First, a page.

INFJ Assumes the Role of Common Enemy to Unite the Group

isms and stuff you can’t really you can
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use those to an extent but you know
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everybody’s a little different me
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personally I think I’m a more goofy
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sarcastic infj I can be serious I think
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it’s I think it’s a lot about like I
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said everything evolves around your
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environment and who you’re around okay
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and your circle of friends or
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acquaintances in this case for infj is
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could you I don’t have a whole lot of
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friends which is not a bad thing by the
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way I don’t ever assume it’s a bad thing
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uh I have a group that I am more the
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serious straight man in and the more
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concrete rationalized analytical mind in
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that group but I also have groups that I
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am the clown I’m the jokester I
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basically I know J’s in my personal
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opinion assumed the role that is most
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necessary for whatever group or
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organization they become a part of so if
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the organization is missing that
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level-headed the structured thinker I
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will do my best to become that isn’t
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necessarily my strong point probably not
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but I will try to do it anyway if I feel
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like I need to be the bad guy in the
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group I will become that bad guy so one
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thing to keep in mind is that I know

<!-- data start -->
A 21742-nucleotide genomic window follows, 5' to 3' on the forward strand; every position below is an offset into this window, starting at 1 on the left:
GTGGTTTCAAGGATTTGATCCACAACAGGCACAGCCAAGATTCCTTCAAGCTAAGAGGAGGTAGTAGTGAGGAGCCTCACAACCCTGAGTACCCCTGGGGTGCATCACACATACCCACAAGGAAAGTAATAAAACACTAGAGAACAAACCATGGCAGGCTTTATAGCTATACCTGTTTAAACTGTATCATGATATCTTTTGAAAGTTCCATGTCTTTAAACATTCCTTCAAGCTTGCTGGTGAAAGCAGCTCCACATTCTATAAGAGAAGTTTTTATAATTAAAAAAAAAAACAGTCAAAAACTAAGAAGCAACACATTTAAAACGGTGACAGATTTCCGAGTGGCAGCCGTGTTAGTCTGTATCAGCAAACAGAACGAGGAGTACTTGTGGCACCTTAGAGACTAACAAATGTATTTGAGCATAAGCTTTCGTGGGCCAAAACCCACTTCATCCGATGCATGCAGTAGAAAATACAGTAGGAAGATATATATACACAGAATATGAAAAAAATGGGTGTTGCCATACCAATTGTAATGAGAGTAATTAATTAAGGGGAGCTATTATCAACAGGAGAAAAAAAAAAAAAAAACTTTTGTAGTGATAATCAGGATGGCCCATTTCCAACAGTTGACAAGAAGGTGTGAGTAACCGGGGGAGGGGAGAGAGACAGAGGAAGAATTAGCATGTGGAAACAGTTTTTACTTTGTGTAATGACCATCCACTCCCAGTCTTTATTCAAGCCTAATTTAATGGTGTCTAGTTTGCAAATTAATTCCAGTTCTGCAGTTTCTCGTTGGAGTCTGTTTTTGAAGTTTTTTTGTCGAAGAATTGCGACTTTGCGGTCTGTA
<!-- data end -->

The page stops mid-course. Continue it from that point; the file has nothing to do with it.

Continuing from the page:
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Jays are very capable of becoming
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extremely despotic and tyrants all the
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biggest tyrants and then despots and and
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all those kind of people in the world
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like Hitler and all that where INF
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J’s at the same time some of the
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greatest philosophical minds people who
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pushed society into a more positive
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direction and things like that like
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Gandhi and stuff Brian of JS as well so
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we’re bit were capable of either role so
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it’s all about it’s all about how you’re
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shaped by your environment and the
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people you interact with and meet you
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can very much Teeter on either edge
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there’s also RJ’s are very complicated
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to write because I’m very capable evil
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I’ve done evil in the past what I would
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consider evil to people but I do those
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things because I see them necessary I